When federal law changed in 2005, anyone filing for bankruptcy had new requirements to fulfill. Now, even before filing, you must complete a U.S. Trustee-approved pre-bankruptcy credit counseling session. If after taking the class you decide bankruptcy is the right option, you have 180 days after the session to file. A means test will determine whether you file under Chapter 7 or Chapter 13. Before the bankruptcy is discharged, you must take an approved debtor education class.
Many people facing financial turmoil wonder if they really need to hire a lawyer to get them through the process. The law does not require that you hire an attorney, but bankruptcy is complicated and will have a long-term impact on your life, so seeking legal assistance is usually advised.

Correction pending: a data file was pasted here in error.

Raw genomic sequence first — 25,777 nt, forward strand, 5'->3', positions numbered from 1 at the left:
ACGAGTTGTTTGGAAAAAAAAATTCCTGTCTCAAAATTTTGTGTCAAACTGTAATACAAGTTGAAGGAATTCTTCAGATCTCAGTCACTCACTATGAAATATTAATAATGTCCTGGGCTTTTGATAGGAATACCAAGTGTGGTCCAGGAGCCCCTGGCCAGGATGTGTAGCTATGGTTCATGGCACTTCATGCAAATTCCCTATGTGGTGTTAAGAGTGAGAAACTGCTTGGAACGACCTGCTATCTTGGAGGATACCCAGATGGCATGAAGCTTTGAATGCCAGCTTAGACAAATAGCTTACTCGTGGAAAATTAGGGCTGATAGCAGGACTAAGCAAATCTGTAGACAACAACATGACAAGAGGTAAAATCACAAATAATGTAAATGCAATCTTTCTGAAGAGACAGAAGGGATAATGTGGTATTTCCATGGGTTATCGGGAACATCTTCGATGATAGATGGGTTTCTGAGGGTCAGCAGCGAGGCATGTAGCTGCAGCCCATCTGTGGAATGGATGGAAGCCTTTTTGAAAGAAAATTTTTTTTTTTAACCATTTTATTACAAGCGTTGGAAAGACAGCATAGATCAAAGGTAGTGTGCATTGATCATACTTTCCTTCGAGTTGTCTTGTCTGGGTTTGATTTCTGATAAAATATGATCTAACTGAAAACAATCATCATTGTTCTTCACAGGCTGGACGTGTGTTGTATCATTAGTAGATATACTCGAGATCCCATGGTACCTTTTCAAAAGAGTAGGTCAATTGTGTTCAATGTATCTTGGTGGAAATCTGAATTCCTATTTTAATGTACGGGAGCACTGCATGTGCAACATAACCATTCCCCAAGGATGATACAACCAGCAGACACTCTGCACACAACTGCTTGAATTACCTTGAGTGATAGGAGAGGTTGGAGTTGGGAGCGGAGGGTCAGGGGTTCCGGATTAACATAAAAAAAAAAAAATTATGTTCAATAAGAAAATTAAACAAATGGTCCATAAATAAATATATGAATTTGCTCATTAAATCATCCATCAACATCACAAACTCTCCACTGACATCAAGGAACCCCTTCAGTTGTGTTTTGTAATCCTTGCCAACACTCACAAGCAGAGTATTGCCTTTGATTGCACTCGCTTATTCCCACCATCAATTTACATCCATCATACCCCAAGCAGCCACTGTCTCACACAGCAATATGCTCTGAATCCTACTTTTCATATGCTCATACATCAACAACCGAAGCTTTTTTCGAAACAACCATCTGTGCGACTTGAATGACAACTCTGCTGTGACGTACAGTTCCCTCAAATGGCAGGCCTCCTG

Below are some links with helpful information.
Before You File for Personal Bankruptcy:
Information About Credit Counseling and Debtor Education -- A Fact Sheet from the Federal Trade Commission
United States Bankruptcy Courts
This site includes:
Explains in detail the bankruptcy process. From the Public Information Series of the U.S. Courts Bankruptcy Judges Division
Filing for Bankruptcy Without an Attorney
- Bankruptcy Basics
U.S. Trustee Program
Oversees the administration of bankruptcy cases. Click on Bankruptcy Reform for information on the Bankruptcy Abuse Prevention and Consumer Protection Act of 2005